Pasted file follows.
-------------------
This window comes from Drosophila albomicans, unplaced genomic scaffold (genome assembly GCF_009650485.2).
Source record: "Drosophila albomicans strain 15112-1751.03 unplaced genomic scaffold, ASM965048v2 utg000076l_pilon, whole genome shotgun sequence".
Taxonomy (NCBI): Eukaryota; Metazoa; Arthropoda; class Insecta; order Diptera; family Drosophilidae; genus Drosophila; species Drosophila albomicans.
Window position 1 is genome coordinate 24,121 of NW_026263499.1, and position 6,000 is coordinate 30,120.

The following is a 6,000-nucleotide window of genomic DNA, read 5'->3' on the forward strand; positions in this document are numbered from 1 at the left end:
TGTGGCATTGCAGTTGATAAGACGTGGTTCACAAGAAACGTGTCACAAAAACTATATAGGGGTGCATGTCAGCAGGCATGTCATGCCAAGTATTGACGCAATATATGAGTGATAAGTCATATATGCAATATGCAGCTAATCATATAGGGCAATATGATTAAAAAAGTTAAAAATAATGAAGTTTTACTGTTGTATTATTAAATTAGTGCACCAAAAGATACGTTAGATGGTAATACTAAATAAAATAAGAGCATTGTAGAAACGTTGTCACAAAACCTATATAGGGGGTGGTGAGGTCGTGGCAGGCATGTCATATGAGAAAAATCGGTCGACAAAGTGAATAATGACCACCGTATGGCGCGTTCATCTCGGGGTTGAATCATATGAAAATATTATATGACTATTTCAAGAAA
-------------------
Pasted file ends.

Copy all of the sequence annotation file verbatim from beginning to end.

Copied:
This window comes from Drosophila albomicans, unplaced genomic scaffold (genome assembly GCF_009650485.2).
Source record: "Drosophila albomicans strain 15112-1751.03 unplaced genomic scaffold, ASM965048v2 utg000076l_pilon, whole genome shotgun sequence".
Taxonomy (NCBI): Eukaryota; Metazoa; Arthropoda; class Insecta; order Diptera; family Drosophilidae; genus Drosophila; species Drosophila albomicans.
Window position 1 is genome coordinate 24,121 of NW_026263499.1, and position 6,000 is coordinate 30,120.

The following is a 6,000-nucleotide window of genomic DNA, read 5'->3' on the forward strand; positions in this document are numbered from 1 at the left end:
TGTGGCATTGCAGTTGATAAGACGTGGTTCACAAGAAACGTGTCACAAAAACTATATAGGGGTGCATGTCAGCAGGCATGTCATGCCAAGTATTGACGCAATATATGAGTGATAAGTCATATATGCAATATGCAGCTAATCATATAGGGCAATATGATTAAAAAAGTTAAAAATAATGAAGTTTTACTGTTGTATTATTAAATTAGTGCACCAAAAGATACGTTAGATGGTAATACTAAATAAAATAAGAGCATTGTAGAAACGTTGTCACAAAACCTATATAGGGGGTGGTGAGGTCGTGGCAGGCATGTCATATGAGAAAAATCGGTCGACAAAGTGAATAATGACCACCGTATGGCGCGTTCATCTCGGGGTTGAATCATATGAAAATATTATATGACTATTTCAAGAAA